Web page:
“More WEEP women”
Tuesday morning the plan was for us to go to Mathare slum. Vickie was going to work with the women of a new WEEP project she was starting. Cathy, Michelle and I opted to go with her. The rest of the team jumped on the bus with Jen and Dave to visit one of the schools and a group who works with AIDS patients in Mathare.
When we were told we were going to a slum, I wondered where we were yesterday. That sure fit my definition of a slum, but little did I know. As we drove into Mathare slum, it was like entering a different world, like something you would only see on a movie set.
Vickie parked her jeep only a few blocks into the slum, because that was where the road ended. We walked only another block or so to the new WEEP project. Here, the women were making school uniforms for the children of Mathare.
It is another one of those things that an outsider cannot comprehend. The children in general wear rags or at best donated used clothes sent from the United States or Europe. When they go to school, however, they need to wear uniforms. When a family cannot afford food, how can they be expected to purchase school uniforms? Not only because of that do a lot of kids not go to school, but their parents also have to pay for their books. Yet Kenya is proud to offer a free education to its school-age children. I can’t quite figure that one out.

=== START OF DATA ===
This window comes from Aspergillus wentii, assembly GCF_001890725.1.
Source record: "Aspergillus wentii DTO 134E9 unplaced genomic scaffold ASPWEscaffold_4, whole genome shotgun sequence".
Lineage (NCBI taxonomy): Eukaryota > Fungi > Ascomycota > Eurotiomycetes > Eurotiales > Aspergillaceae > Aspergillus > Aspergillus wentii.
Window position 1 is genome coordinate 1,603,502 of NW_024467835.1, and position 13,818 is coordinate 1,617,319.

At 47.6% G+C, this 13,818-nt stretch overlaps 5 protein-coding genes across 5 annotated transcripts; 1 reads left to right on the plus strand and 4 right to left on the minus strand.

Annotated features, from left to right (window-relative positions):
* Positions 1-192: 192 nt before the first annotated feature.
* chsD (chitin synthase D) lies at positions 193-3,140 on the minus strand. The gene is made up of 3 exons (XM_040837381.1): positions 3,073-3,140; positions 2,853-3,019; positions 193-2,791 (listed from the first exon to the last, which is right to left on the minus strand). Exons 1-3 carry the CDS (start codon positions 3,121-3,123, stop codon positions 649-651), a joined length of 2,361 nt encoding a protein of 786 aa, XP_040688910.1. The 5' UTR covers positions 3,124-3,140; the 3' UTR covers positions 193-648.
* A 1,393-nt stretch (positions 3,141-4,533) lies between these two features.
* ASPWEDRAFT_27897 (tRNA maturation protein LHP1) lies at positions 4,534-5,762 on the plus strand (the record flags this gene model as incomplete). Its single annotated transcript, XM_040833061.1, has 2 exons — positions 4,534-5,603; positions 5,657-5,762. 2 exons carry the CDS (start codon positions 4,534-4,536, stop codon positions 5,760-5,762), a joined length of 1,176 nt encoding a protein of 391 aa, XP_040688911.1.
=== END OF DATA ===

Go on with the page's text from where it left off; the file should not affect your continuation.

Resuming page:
Vickie, too, could see that it was a huge problem. So, through HEART, she started a program in Mathare where widows with AIDS would sew school uniforms. They would earn an income from the sales and the families would have access to more affordable uniforms.
The building that was set up for their sewing room was medium size, but felt pretty cramped with six sewing machines and eight women. None of them have ever sewn before and because fabric is so expensive for them, they were practicing on paper bags. The walls of the room were lined with these small perfect clothes all made out of paper. The women were so proud of their accomplishments so far. That week they were supposed to be getting their first real fabric. The first uniforms they would sew would be for their own children. And for the first time ever their children would be able to go to school.
Mary is the woman of who locally runs this WEEP program. She is a pastor’s wife and a trained social worker. When she first moved into the slum with her husband, she felt so useless. There was so much work to do, so much despair but she didn’t know where to begin. Once she connected with Vickie, they were able to indentify young mothers in need of just such a project.
Mary’s church was just across the alley from the project’s sewing room and we ate lunch of peanut butter sandwiches and bananas there while Vickie shared the numbers with Mary. I wish I could remember the exact figures. If I recall correctly, Vickie estimated that within a month of the project being fully operational, the women would each be making the equivalent of $30 a month. Rent usually ran around $22.50 a month for most of the tiny cement rooms in the slums. I could see the wheels spinning in Mary’s head when she heard the numbers. Her eyes got big and a smile spread across her sweet face. “They can each afford their own place to live with their children,” she said.